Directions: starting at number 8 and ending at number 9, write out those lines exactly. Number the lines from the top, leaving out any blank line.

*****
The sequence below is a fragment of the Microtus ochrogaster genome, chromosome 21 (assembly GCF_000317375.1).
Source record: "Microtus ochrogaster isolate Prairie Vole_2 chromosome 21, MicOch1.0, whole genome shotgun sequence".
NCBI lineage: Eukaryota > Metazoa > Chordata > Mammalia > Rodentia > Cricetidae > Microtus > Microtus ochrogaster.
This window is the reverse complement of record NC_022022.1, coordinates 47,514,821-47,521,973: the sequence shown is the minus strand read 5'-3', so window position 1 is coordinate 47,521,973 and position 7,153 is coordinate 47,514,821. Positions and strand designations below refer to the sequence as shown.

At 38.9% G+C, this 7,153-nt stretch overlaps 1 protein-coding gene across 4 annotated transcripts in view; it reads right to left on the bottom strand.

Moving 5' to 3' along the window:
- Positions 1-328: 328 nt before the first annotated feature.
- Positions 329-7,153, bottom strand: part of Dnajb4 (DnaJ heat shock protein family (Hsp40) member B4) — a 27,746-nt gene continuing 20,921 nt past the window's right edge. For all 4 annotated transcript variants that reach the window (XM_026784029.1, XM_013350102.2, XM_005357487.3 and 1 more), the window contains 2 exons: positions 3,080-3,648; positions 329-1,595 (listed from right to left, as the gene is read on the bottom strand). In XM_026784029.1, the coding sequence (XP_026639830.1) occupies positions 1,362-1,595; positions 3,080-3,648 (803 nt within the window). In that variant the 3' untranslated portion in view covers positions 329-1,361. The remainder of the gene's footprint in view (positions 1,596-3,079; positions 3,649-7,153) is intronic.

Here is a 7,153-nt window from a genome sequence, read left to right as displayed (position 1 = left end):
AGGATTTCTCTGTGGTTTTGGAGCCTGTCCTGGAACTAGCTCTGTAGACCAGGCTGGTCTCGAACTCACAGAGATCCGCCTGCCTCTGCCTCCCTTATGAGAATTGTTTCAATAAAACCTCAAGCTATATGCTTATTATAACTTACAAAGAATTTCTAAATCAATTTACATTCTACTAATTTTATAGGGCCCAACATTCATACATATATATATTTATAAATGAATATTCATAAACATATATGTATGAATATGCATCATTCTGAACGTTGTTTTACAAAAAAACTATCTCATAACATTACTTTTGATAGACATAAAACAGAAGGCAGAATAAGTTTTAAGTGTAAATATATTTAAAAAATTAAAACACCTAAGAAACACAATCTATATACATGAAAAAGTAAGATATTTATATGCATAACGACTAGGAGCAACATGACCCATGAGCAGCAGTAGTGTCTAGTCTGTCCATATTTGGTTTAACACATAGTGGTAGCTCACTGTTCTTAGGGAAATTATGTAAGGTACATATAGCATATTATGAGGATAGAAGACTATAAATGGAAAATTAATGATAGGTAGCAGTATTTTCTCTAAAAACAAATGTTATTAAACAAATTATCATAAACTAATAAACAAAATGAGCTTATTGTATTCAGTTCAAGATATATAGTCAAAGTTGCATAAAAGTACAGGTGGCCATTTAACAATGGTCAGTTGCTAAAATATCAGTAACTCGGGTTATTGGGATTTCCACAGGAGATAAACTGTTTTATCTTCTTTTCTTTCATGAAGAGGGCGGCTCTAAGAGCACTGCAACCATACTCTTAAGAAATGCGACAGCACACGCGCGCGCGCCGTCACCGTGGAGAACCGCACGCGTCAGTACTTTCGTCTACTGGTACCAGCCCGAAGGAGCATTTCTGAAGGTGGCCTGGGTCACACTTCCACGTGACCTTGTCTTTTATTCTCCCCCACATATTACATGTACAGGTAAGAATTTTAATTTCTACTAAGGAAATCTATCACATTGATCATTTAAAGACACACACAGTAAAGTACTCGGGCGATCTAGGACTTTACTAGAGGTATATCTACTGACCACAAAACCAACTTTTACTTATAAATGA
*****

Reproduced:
- Positions 329-7,153, bottom strand: part of Dnajb4 (DnaJ heat shock protein family (Hsp40) member B4) — a 27,746-nt gene continuing 20,921 nt past the window's right edge. For all 4 annotated transcript variants that reach the window (XM_026784029.1, XM_013350102.2, XM_005357487.3 and 1 more), the window contains 2 exons: positions 3,080-3,648; positions 329-1,595 (listed from right to left, as the gene is read on the bottom strand). In XM_026784029.1, the coding sequence (XP_026639830.1) occupies positions 1,362-1,595; positions 3,080-3,648 (803 nt within the window). In that variant the 3' untranslated portion in view covers positions 329-1,361. The remainder of the gene's footprint in view (positions 1,596-3,079; positions 3,649-7,153) is intronic.

Here is a 7,153-nt window from a genome sequence, read left to right as displayed (position 1 = left end):